Deanna Reuben captures the essence of romance through her heartfelt interpretation of our favorite songs. The Look of Love sends a message clearer than flowers or a box of candy or dinner and a movie. With this session, you get clarion vocals with a stellar jazz quintet that sparkles brightly through sensual ballads and upbeat rhythms. Tenor saxophonist Larry McKenna serves as Reuben's musical partner, adding rapturous melodies to her resonant vocal themes.
With a fluid delivery, she shapes each song like clay. The rhythm from bass and drums gives each piece a heartbeat, while Marty Mellinger's keyboards surround the session with synth strings and wallpaper of velvet. Reuben's attack moves with emotional force as she sends a passionate message through her charming interpretations. With "Summertime," for example, she explodes with the power of Shirley Bassey and creates lightning sparks along the way.
Most of the program, however, mellows out with soothing ballads that allow Reuben to wear her heart on her shirtsleeve. McKenna partners with her to add melodic grace. "The Look of Love" stands out for its floating quality as the singer caresses the familiar melody with a hug and a kiss. "I Concentrate on You" puts Reuben and McKenna together in one of those simpatico relationships that bring out the best from all parties. In her upper register, the singer wears thin when the volume diminishes, causing some of her sheen to fade. She's at her best when projecting forcefully up high and when crooning sweetly in the lower registers with that natural romantic spirit.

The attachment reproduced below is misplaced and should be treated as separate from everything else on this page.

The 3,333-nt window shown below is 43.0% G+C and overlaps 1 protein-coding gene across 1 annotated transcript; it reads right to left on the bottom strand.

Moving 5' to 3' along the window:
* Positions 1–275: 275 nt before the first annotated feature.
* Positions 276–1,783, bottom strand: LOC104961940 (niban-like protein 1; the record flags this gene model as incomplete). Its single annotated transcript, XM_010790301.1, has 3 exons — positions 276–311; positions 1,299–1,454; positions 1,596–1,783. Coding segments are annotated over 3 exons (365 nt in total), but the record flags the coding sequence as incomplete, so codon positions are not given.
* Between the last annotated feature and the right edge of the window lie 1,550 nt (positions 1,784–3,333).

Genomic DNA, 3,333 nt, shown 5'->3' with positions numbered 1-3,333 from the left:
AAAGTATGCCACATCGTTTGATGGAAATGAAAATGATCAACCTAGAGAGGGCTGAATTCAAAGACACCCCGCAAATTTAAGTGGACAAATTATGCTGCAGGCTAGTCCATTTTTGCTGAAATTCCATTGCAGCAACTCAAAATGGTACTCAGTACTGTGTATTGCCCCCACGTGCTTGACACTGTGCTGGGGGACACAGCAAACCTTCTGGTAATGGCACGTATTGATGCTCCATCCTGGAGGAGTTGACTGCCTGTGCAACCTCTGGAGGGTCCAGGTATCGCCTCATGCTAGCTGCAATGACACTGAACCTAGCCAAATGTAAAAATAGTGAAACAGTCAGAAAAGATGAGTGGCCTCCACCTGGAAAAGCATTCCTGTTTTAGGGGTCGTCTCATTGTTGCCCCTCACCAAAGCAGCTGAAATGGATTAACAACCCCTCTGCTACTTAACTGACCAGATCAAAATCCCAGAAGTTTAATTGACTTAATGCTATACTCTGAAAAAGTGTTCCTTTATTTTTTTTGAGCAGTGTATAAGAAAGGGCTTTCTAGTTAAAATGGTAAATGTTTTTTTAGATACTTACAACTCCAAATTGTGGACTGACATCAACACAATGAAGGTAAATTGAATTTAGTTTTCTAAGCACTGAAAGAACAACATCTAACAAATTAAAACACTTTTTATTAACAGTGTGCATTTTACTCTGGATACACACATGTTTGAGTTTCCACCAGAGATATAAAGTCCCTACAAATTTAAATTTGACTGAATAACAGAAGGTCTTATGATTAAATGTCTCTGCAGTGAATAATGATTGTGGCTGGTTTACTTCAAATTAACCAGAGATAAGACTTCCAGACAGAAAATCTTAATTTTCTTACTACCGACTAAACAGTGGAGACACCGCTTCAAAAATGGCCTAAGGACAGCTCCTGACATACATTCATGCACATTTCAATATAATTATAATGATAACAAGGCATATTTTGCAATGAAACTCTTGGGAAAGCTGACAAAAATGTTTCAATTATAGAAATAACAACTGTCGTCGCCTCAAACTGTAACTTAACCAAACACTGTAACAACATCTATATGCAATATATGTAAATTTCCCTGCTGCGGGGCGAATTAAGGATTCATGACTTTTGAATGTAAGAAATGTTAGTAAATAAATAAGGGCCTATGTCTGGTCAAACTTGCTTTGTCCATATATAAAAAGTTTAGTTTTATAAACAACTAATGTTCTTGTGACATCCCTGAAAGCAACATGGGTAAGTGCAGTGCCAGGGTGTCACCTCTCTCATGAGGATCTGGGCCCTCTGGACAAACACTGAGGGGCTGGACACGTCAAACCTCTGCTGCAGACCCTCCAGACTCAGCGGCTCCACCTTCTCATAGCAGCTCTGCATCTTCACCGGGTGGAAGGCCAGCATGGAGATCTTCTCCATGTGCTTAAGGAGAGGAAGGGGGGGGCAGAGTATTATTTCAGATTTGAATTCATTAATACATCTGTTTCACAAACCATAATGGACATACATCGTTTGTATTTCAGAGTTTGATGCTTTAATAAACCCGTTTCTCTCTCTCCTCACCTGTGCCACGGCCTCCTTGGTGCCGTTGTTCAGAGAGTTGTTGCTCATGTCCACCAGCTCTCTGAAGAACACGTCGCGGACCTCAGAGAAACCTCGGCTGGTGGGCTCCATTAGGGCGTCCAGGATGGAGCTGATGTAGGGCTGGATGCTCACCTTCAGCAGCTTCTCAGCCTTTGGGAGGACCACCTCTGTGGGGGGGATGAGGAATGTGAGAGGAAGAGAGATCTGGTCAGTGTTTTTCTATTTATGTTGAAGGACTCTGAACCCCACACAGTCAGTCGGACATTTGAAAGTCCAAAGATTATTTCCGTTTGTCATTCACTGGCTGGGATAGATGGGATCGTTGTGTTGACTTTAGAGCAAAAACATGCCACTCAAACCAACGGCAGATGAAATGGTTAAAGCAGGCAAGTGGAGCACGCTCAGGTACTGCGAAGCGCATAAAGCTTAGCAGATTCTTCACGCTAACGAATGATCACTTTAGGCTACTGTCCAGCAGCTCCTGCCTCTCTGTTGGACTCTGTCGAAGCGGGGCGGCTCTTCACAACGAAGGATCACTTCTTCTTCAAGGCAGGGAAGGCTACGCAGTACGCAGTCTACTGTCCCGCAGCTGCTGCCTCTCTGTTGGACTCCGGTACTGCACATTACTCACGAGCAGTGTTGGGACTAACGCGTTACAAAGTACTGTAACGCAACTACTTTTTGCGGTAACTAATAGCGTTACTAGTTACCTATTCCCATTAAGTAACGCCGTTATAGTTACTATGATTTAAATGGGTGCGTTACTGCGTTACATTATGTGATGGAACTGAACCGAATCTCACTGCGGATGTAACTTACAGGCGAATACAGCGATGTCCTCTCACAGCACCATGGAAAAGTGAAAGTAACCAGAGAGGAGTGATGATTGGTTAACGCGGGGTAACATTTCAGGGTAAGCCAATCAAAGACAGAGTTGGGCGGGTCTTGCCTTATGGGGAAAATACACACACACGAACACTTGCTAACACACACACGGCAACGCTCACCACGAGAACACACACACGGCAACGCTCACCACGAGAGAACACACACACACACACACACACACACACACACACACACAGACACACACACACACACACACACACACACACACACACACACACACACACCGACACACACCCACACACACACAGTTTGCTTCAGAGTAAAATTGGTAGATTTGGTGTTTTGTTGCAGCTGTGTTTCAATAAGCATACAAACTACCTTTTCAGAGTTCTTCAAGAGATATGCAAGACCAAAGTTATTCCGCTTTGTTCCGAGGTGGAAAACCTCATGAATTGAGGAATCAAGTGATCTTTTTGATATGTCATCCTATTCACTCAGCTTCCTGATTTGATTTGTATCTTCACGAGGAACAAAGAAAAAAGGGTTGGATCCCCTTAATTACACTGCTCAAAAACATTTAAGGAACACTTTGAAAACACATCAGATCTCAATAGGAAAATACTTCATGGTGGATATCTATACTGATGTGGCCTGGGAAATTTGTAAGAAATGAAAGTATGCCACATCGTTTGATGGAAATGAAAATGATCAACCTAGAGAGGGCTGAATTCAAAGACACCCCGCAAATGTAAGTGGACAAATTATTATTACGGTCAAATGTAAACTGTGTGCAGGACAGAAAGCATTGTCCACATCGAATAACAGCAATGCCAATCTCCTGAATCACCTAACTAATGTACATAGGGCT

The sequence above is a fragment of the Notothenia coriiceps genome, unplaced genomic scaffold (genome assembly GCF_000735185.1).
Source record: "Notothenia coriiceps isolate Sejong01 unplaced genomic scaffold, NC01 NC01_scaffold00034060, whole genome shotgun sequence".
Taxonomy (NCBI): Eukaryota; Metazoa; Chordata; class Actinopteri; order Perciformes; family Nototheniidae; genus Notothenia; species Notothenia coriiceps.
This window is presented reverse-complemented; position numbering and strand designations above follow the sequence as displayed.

Track Listing: How Do You Keep the Music Playing; Body and Soul; Lazy Afternoon / Summertime; Here's that Rainy Day; The Look of Love; My Funny Valentine; I Concentrate on You; More Than You Know; This Masquerade; Bewitched; If I Never Met You; I'll Be Seeing You.
Personnel: Deanna Reuben: vocals; Marty Mellinger: keyboards; Larry McKenna: tenor saxophone; Keith Mohler: bass; Dave Santana: drums.
I love jazz because it's been a life's work.
I was first exposed to jazz by my father.
I met Hampton Hawes.
The best show I ever attended was Les McCann.
The first jazz record I bought was Herbie Hancock.
My advice to new listeners is to listen at a comfortable volume.